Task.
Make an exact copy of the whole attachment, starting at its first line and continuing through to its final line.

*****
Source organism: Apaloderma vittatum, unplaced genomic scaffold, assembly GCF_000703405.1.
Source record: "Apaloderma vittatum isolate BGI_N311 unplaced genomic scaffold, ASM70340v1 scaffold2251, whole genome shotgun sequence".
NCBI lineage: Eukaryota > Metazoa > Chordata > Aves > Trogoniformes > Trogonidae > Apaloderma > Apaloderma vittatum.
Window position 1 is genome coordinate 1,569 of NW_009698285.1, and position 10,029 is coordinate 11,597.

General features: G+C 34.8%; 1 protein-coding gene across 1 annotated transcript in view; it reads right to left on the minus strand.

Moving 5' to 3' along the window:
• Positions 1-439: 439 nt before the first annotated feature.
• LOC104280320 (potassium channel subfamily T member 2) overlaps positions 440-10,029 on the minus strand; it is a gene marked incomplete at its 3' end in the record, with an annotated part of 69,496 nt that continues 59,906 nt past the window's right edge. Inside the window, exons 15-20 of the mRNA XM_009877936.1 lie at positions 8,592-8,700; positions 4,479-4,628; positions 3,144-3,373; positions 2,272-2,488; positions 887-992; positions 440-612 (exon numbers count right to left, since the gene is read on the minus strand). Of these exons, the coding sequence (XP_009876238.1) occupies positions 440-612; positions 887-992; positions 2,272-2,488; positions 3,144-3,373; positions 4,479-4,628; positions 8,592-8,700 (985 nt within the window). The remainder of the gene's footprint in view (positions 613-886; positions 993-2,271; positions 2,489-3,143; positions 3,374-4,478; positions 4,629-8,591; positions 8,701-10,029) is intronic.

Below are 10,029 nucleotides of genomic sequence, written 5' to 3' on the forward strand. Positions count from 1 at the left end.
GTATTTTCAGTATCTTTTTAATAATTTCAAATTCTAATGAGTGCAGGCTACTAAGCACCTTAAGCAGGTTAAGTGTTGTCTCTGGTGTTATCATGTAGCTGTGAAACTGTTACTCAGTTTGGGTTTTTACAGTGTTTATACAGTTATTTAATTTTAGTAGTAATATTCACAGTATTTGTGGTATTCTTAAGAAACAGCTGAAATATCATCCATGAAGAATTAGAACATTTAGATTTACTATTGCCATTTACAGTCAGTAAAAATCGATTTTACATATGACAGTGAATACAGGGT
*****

Source organism: Apaloderma vittatum, unplaced genomic scaffold, assembly GCF_000703405.1.
Source record: "Apaloderma vittatum isolate BGI_N311 unplaced genomic scaffold, ASM70340v1 scaffold2251, whole genome shotgun sequence".
NCBI lineage: Eukaryota > Metazoa > Chordata > Aves > Trogoniformes > Trogonidae > Apaloderma > Apaloderma vittatum.
Window position 1 is genome coordinate 1,569 of NW_009698285.1, and position 10,029 is coordinate 11,597.

General features: G+C 34.8%; 1 protein-coding gene across 1 annotated transcript in view; it reads right to left on the minus strand.

Moving 5' to 3' along the window:
• Positions 1-439: 439 nt before the first annotated feature.
• LOC104280320 (potassium channel subfamily T member 2) overlaps positions 440-10,029 on the minus strand; it is a gene marked incomplete at its 3' end in the record, with an annotated part of 69,496 nt that continues 59,906 nt past the window's right edge. Inside the window, exons 15-20 of the mRNA XM_009877936.1 lie at positions 8,592-8,700; positions 4,479-4,628; positions 3,144-3,373; positions 2,272-2,488; positions 887-992; positions 440-612 (exon numbers count right to left, since the gene is read on the minus strand). Of these exons, the coding sequence (XP_009876238.1) occupies positions 440-612; positions 887-992; positions 2,272-2,488; positions 3,144-3,373; positions 4,479-4,628; positions 8,592-8,700 (985 nt within the window). The remainder of the gene's footprint in view (positions 613-886; positions 993-2,271; positions 2,489-3,143; positions 3,374-4,478; positions 4,629-8,591; positions 8,701-10,029) is intronic.

Below are 10,029 nucleotides of genomic sequence, written 5' to 3' on the forward strand. Positions count from 1 at the left end.
GTATTTTCAGTATCTTTTTAATAATTTCAAATTCTAATGAGTGCAGGCTACTAAGCACCTTAAGCAGGTTAAGTGTTGTCTCTGGTGTTATCATGTAGCTGTGAAACTGTTACTCAGTTTGGGTTTTTACAGTGTTTATACAGTTATTTAATTTTAGTAGTAATATTCACAGTATTTGTGGTATTCTTAAGAAACAGCTGAAATATCATCCATGAAGAATTAGAACATTTAGATTTACTATTGCCATTTACAGTCAGTAAAAATCGATTTTACATATGACAGTGAATACAGGGT